Sunday, September 5, 2010

What We Leave Behind

Hey, Y'all,
What we leave behind in the way of worldly goods when we pass on tells a whole lot about us. My Dubby was a collector. A lot of what he collected wouldn't mean very much to some of us, but it tells a lot about what kind of fellow he was. Dubby was a lover of peace and quiet, and he was introspective (he thought a lot). I once saw him crying when we were at an environmental workshop. He became embarrassed about it, and I felt empathy with him. Dub was born with Amblyopia (lazy eye) in his left eye, and was quite self-conscious about it. It was quite obvious when looking at him straight on. The class we were taking was doing a "tree-hugging" exercise and were supposed to tell then what we were thinking about while hugging the tree.

The tree he had his arms wrapped around had a lot of twisted limbs and dead bark on it. He began to share his feelings about how a lot of young people (he was a teacher) have handicaps that they have difficulty overcoming, and he became quite emotional. He was always empathetic to the children in advertisements that had deformed (cleft) palates, and other deformities or handicaps. He was a champion of the helpless.

Dubby was fascinated by anything in the miniature, probably because he was such a large person, and quite often felt like he was oversized. His arms were long and his elbows stuck out so that he felt clumsy. The fact that he had no vision in his left eye closed off vision to his left, so he was continually looking around to make sure that he was not stepping on anyone.

Looking through is collection of clippings, I found one that is from an old News-Sentinel newspaper and it is a column written by George W. Crane, Ph. D., M.D. and I would like to copy it here for your reading pleasure, and to indicate how he (Dub) thought about some things. He must have felt it was worth keeping for over thirty years (I figure that long from the yellowing and creases in the paper.)
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Tonic for Tense Folk Case H-472 (Dr. Crane was a psychologist)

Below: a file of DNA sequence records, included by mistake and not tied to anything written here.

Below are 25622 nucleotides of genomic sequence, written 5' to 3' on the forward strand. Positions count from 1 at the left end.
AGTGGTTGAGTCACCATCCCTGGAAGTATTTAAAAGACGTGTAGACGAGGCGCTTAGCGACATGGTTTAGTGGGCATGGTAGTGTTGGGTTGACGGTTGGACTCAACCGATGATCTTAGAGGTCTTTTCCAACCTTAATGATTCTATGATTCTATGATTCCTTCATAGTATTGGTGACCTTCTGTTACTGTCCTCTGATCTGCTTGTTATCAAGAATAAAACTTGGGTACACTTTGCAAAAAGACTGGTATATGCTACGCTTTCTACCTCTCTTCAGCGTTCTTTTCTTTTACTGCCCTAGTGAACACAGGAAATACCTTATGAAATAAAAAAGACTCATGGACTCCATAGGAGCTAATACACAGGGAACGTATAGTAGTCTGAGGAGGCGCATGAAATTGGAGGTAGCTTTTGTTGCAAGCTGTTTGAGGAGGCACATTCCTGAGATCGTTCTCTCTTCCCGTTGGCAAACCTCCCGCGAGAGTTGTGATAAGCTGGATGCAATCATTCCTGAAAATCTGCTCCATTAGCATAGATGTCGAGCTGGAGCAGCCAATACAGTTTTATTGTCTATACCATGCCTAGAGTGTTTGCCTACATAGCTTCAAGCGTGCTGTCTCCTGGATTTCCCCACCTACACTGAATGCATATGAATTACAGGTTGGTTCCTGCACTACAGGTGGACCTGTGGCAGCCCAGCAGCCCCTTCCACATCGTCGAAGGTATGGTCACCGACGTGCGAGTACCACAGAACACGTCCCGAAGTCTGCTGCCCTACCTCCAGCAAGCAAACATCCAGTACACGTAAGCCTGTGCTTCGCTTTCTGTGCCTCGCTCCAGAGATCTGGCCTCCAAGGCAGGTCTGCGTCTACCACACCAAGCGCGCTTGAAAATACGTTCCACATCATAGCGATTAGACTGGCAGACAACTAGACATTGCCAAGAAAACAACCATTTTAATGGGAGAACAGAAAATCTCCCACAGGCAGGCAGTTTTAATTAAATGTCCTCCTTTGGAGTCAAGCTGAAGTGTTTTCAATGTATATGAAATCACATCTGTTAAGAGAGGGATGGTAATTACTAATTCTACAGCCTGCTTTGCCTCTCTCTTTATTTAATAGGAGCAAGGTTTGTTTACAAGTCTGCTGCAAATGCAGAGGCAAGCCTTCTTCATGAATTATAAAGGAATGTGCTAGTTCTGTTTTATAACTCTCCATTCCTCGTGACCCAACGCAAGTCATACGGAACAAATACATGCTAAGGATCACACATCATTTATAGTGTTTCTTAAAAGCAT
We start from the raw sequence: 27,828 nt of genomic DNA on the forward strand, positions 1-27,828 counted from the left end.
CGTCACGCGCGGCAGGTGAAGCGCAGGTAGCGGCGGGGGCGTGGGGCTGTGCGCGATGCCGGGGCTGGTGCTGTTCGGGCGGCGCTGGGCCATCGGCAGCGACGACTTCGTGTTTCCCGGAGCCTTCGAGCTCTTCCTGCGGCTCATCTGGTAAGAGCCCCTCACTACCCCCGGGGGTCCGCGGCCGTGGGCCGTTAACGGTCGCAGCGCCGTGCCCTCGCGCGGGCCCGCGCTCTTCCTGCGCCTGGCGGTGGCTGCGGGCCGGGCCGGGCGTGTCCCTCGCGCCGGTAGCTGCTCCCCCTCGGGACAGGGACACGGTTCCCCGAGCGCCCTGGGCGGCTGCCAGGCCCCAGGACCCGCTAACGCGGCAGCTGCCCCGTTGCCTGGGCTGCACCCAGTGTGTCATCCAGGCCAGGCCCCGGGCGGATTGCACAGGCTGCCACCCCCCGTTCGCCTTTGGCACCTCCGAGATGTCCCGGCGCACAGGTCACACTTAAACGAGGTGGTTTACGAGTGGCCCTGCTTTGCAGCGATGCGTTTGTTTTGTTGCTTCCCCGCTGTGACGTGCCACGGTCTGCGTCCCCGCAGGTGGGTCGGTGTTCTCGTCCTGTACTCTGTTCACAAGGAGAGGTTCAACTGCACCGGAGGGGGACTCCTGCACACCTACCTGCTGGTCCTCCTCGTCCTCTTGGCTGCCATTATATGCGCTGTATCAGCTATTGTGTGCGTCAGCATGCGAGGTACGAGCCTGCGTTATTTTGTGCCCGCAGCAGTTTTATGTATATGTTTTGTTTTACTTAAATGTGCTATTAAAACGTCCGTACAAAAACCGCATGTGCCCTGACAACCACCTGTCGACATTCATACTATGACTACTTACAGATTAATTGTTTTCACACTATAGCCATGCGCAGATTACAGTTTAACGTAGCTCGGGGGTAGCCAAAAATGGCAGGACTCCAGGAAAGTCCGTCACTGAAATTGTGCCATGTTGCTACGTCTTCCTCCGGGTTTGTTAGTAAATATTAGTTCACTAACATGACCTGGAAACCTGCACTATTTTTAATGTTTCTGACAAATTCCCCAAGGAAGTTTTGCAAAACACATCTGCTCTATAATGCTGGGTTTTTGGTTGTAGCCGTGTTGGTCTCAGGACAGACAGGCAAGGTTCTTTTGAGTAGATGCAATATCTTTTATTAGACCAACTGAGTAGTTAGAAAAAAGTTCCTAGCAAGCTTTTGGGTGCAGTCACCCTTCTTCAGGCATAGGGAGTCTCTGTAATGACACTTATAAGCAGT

W. Irving Granville is the able executive whom Dr. Norman Vincent Peale asked to put "Guideposts" on a firm circulation basis.
Mr. Granville was a New York City banker at the time, but decided he could advance God's work more ably by helping zoom the circulation of that wonderful little moral magazine.
Our five children often would comment approvingly about the inspirational articles in Guideposts, which appeals to Catholics, Jews, and Protestants alike.
Mr. Granville is also one of the able members of the board of our new Scientific Marriage Foundation and attended the recent annual meeting.

During the luncheon that day something was said about men who kill themselves by sticking too closely to their exacting jobs. "They feel they are indispensable," was the comment. So Mr. Grenville told us he had an anonymous little poem he had carried for years in his wallet.

During the dessert course at our board luncheon, we called on him to read it. Many of you tense, harrassed folks can profit by it, so I'll reprint it here today.

Sometime, when you're feeling important,
Sometime when your ego's in bloom,
Sometime when you take it for granted
You're the best qualified in the room:
Sometime when you feel that your going
Would leave an unfillable hole,
Just follow this simple instruction,
And see how it humbles your soul.

Take a bucket and fill it with water,
Put your hand in it up to the wrist,
Pull it out and the hole that's remaining
Is a measure of how you'll be missed.
You may splash all you please when you enter,
You can stir up the water galore,
But stop, and you'll find in a minute
That it looks quite the same as before.

The moral in this quaint example
Is do just the best that you can.
Be proud of yourself - but remember,
There is no indispensable man!

My mother was also at this same board meeting and immediately asked Dr. Granville for a copy of the poem.
By the time that you teen-agers enter high school, start the smart habit of keeping a scrapbook. Or at least clip all interesting stories and poems for future use. Stick them in a large manila envelope. They will prove priceless in your public speaking assignments at school and church meetings.

Good mothers since the start of printing have also clipped these inspirational bits of prose and poetry to include in their weekly letters to their sons and daughters at college or in military service. My mother did that when I was away at school and thousands of you cultured mothers still do likewise today.

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Well, that is it for today. Just a little item from among his souvenirs that speaks of him as a person. This is Blabbin' Grammy signing off for today. Much love to each of you, my friends. Bye for now. More later.

2 comments:

thesouthernlady64 said...

Hi Grammy, I have a copy of that poem. It used to hang in my office when I was working. Not long ago, I sent it to all my children. I think it has such meaning. Your Dub was a very special person and I am sure he had an influence on everyone who knew him. I see you have discovered Farmville. My sister plays it all the time. I just don't have the time with my blogs, etc. I think it is so funny when I check her facebook page and it says she has just "clobbered" a skunk. She is the last person on earth that would ever farm but she loves the game. I hope you have a great week.

Alex J. Cavanaugh said...

Dud sounds like a gentle and and thoughtful person.